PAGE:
Time to act is now
Alexandra Matteucci says violent acts in youth sports are increasing both in frequency and severity.
She should know. The subject is now her life’s work, something she embraced after having her life’s love stolen away. She’s been telling anyone willing to listen for the past dozen years that violence involved in youth sports is on the rise.
She should know. The subject is the driving force behind The Joseph Matteucci Foundation, which she founded for “youth non-violence on our playing fields, in our home, in our schools, in our world.”
We should know, she said, the importance of taking a proactive approach in addressing the potential dangers of violence in our youth sports leagues, from the Saturday morning recreation leagues to the prime-time varsity games of a Friday night.
Alexandra, who lives in Castro Valley, wasted little time in making that clear during a phone interview this week.
“Sharing a personal story is probably the most efficient way to get people to understand – on an emotional level – what we’re talking about,” she said. “And why this is so important.”
So, here’s her story.
The story is actually about her son, Joseph, but he’s dead, so it’s left for her to tell.
One day in the spring of 1993, Alexandra’s 17-year-old high school junior went to pick up a friend who was pitching in a baseball game.
Joseph got there in time to catch the final inning of play, unknowingly watching the game next to a pair of spectators who had been trash talking with one of the team’s catchers. Apparently, the name-calling had escalated into racial remarks.
Once the game ended, the catcher Ð whose team lost by one run Ð vowed to “settle the score,” approaching the two spectators with a bat in hand and said “I’m going to kill you.” The spectator he intended to strike moved out of the way, leaving the swing free to strike Joseph Matteucci in the back of the head, crushing his brain stem.
He never regained consciousness.
“Most parents think a safe place to take kids is a youth sports event or a school event, but we’re finding more and more that’s not the case,” she said. “That’s a very disturbing fact.”
She knows her stuff, something made clear in her quick understanding of two violent incidents that recently broke out – one during, one after – ball games in western Nevada County. One involved a volunteer coach, allegedly verbally abusing a 19-year-old college student who was officiating a fifth-grade basketball game. The other incident, an apparent brawl between students from rival schools, occurred weeks earlier at a Grass Valley fast food restaurant following a varsity basketball game.
“They use young people to officiate those (recreation league) games and a lot of times you see parents jumping all over those poor kids, yelling at them right in their face,” she said. “And with the officials being young, that creates a situation with the other parent – the parent of the official – who might say ‘You’re not going to do this to my kid.'”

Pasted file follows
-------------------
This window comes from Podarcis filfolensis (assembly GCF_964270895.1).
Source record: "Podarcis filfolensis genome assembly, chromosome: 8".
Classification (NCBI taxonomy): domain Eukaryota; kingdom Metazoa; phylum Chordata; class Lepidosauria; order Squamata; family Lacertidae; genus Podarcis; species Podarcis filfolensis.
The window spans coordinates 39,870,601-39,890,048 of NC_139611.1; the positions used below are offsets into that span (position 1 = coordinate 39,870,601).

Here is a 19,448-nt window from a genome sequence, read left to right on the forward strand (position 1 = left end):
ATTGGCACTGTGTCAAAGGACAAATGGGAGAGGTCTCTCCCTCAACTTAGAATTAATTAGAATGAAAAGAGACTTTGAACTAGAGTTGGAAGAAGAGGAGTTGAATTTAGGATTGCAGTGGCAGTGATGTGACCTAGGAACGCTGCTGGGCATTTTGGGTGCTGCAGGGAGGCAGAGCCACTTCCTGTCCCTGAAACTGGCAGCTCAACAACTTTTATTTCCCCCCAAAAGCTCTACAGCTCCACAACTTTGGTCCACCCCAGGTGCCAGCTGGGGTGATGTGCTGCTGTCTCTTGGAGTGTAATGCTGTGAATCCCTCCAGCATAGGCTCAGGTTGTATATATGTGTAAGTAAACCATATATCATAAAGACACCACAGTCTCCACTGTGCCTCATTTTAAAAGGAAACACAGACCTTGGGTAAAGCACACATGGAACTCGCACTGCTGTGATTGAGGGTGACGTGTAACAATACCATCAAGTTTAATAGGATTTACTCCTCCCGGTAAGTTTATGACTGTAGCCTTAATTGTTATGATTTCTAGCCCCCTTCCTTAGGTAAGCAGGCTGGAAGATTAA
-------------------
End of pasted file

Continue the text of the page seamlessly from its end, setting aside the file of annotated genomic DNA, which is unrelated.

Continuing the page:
“We’ve found that school officials like to say ‘There’s nothing we can do about fights off campus,'” she said. “But it’s never unreasonable to look to the outside of the campus for people who are able to deal with situations like that.
“It’s very, very important that schools and youth sports leagues have some kind of procedure or plan in place to deal with these kinds of things.”
Not dealing with the problem – sweeping such incidents under the rug as isolated acts of violence – is not the answer.
Alexandra remembers, very vividly, one of her earliest brushes with violence in youth sports. Joseph was 12 at the time and playing in a youth baseball league. There she was sitting in the stands to watch her son play ball, when she was shocked to hear a heated argument break out between a parent in the stands and one of the team’s managers.
“It was totally out of control. I remember saying “Somebody should do something about this. This kind of thing can’t be tolerated,'” Alexandra said. “I mean, I asked them if this was normal?
“The answer I got was you can’t go to the board meetings. They’re closed. But you can write a letter to the board of directors, but nothing will come of it.”
After the game, Alexandra and Joseph were leaving the parking lot when the same two adults approached each other again, this time the confrontation erupted into a full-blown fist fight.
Stuck behind rubber-necked drivers watching the melee in the parking lot, Alexandra and Joseph could only sit there and watch, as well. The sight was too much for the son, sending him into tears and inspiring him to later turn in his uniform.
“He told me ‘I don’t want to play, Mom,” she said.
What could she say, but ‘OK’?
“And five years later, he was killed at a baseball game,” she said. “It’s really a tough thing for me, to think back to that day, when we had to sit there and watch that (fist fight). It makes me think ‘Had I done more, had I done something about this when he was 12, maybe the same thing wouldn’t have happened at 17.’
“That sent a message to me that not reporting these things, not saying something, not getting involved … that’s not the answer.
“We need to say this is not OK. And, as a society, we’re not going to allow these types of things to happen.”
Certainly, the recent incidents of violence at local sports events reported in The Union don’t seem nearly as serious as the story Alexandra shares.
But does that mean we should wait for such a story to happen here before we begin such a discussion?
Brian Hamilton is sports editor at The Union. His column appears Saturdays. He may be reached via e-mail at firstname.lastname@example.org or by phone at 477-4240.
For more information on The Joseph Matteucci Foundation and Youth Non-Violence click onto http://www.jmf4peace.org or call (510) 889-7451.
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